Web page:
(dpa) - Hillary Clinton wants to go back to the White House, and she insists that if she prevails in her bid to become the first female president she will not be overshadowed by her popular husband in running the affairs of the country.
"In my White House we will know who wears the pant suits," she joked on a late-night comedy talk show on the eve of the biggest day yet in the campaign for the Democratic Party's presidential nomination, in which she picked up wins in eight states.
Clinton, 60, is no stranger to the role a spouse can play in policy decisions. She broke the traditional role of first lady by weighing in on important issues during Bill Clinton's 1993 to 2001 presidency before spinning her experience into a career as a senator from New York.
She is banking on that experience to persuade voters she is the right candidate for the White House after eight years of George W Bush.
Clinton handily won reelection in 2006 and was widely seen as the heir-apparent for the Democratic nomination in this year's presidential run, but ran into Barack Obama, a charismatic African American senator from Illinois whose message of change has excited voters and threatened to derail her long-held aspirations. He was able to pick up wins in more states than Clinton on Tuesday, but her wins in large states and the party's system of awarding delegates proportionally means the race will continue.
Analysts briefly wrote off her campaign after she lost the initial contest in Iowa, but she made a strong comeback victory in New Hampshire, aided by an emotional moment that helped her break her image as distant and cold.
Obama, 46, has campaigned by stressing the need for change, a strategy that has caught on with voters who fear Clinton would continue the political partisanship and bickering of the Clinton and Bush years.
That view was exacerbated by comments on the campaign trail by Bill Clinton, whose harsh criticism of Obama's campaign turned off some voters who believe Hillary's political style is polarizing, a characteristic the Republican nominee will likely pounce on in the general election.
She has responded to Obama by stressing that she has experience in bringing about change, though the two appeared to be setting aside their animosities during a debate in California last week. Her usually guarded 27-year-old daughter, Chelsea, has joined her on the campaign trail to counter Obama's appeal to younger voters.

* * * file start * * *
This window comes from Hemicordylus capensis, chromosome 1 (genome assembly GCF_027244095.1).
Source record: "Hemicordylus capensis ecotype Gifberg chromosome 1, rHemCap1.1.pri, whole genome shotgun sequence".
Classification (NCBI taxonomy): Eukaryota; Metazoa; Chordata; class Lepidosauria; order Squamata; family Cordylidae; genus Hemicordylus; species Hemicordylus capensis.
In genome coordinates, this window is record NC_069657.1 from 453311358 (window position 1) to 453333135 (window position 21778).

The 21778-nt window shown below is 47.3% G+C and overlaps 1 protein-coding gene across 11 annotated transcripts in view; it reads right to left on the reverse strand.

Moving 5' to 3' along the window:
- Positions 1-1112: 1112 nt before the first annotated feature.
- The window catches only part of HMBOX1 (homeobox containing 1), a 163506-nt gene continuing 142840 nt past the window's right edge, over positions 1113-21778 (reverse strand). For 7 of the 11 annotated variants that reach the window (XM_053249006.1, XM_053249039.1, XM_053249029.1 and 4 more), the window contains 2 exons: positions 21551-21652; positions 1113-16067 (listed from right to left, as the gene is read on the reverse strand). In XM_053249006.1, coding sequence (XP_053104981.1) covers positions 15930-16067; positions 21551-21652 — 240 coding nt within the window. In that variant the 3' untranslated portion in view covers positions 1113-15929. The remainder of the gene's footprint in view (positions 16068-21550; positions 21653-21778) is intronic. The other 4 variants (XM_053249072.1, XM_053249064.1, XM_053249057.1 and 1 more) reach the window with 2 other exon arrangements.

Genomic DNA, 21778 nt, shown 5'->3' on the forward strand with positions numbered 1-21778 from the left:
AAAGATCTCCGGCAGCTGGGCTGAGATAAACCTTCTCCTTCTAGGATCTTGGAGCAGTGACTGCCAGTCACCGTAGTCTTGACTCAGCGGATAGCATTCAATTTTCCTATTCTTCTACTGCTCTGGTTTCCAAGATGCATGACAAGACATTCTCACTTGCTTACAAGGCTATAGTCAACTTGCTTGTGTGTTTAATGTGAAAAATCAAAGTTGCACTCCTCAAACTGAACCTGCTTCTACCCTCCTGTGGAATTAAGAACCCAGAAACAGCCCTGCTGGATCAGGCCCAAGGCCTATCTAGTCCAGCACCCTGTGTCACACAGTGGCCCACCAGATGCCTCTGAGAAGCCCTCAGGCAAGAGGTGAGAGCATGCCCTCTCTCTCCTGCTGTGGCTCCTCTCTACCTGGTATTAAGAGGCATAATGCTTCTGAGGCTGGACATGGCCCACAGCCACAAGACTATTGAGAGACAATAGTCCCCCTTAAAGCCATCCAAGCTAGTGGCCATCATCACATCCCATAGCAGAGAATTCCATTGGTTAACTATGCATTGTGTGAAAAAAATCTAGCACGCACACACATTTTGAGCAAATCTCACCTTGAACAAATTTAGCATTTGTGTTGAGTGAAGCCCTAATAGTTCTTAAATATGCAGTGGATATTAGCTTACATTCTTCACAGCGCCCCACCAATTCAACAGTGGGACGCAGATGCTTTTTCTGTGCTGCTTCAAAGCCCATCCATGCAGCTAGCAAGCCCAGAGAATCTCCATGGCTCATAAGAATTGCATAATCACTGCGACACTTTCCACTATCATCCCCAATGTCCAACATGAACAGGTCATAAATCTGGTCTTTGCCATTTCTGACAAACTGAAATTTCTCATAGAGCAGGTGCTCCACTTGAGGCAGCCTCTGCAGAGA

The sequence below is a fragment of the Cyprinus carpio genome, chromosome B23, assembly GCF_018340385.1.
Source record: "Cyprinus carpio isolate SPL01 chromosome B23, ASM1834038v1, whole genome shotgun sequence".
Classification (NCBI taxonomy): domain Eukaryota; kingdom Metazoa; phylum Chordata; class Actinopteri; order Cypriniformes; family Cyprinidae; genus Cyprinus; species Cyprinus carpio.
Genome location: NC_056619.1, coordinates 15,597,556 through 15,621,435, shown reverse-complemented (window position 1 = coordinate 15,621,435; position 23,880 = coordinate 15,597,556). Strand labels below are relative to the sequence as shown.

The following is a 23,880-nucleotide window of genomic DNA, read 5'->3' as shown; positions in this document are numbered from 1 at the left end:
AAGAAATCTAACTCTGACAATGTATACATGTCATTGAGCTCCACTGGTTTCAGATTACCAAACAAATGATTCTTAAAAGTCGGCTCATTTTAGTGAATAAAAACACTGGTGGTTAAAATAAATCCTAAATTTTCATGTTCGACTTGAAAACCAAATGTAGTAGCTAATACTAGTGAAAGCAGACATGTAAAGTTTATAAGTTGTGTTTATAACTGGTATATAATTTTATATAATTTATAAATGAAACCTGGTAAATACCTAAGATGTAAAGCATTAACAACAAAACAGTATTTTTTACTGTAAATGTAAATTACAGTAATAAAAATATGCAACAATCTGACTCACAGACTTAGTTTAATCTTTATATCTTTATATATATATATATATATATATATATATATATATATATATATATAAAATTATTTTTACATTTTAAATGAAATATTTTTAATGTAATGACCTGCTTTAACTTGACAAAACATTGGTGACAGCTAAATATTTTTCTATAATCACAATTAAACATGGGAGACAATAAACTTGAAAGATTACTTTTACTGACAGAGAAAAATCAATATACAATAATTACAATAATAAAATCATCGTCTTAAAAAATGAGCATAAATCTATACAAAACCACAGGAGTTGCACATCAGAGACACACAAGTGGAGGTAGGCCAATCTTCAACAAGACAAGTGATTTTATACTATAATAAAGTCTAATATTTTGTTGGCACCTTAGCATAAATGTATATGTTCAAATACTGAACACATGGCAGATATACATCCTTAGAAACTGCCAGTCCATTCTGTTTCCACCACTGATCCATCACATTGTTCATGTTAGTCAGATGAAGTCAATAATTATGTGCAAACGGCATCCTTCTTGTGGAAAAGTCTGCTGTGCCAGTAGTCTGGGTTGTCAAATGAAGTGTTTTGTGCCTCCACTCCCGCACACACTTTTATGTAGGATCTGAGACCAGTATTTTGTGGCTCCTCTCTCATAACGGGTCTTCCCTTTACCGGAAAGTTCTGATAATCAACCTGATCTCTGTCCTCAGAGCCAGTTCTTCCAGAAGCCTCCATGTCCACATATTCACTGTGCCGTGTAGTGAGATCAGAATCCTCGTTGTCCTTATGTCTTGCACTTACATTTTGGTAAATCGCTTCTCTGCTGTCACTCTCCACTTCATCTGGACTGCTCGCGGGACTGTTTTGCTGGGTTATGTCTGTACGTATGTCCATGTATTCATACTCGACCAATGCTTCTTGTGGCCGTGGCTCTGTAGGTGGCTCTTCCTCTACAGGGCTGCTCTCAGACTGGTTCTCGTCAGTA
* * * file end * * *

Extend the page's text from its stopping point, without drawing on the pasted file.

Clinton had name recognition like few other candidates heading into the race to succeed a president whose popularity has been undone by the war on Iraq and weakened economy. She has pointed to the prosperous economic times under her husband as one of her strengths.
As first lady, Clinton took an usually active role in shaping policy, mainly through her high profile yet unsuccessful effort to push a universal health care plan through Congress.
She could also be haunted by the scandals that rocked the Clinton administration, including the Whitewater investment debacle dating back to the time in the Arkansas governor's mansion, and the marital problems caused mainly by Bill Clinton's infidelity, including the Monica Lewinsky scandal that led to the former president's impeachment.
Clinton's run for Senate in New York brought criticism since she had not lived there long enough to justify her candidacy, and many believed it was merely serving as her launching pad to the White House. But she worked hard for her constituents, rarely missing a vote in the Senate and winning reelection with 67 per cent of the ballots.
Opponents have tried to exploit her position on the Iraq war, which she now opposes after voting for the resolution approving the 2003 invasion.
She now says she would begin withdrawing US troops within 60 days of taking office. She has also stressed the economy, backing a moratorium on home foreclosures to adress the subprime mortgage crisis, and health insurance.
Clinton has bested Obama in fundraising, a key measure of a campaign's viability, bringing in 115.6 million dollars last year to his 102 million. She has also relied on her strong support among key Democratic constituencies such as labour unions and Hispanics.
If Clinton gets the nod as the party's nominee, she could face a close race against Republican frontrunner Senator John McCain, with several initial polls showing him beating her in a national contest.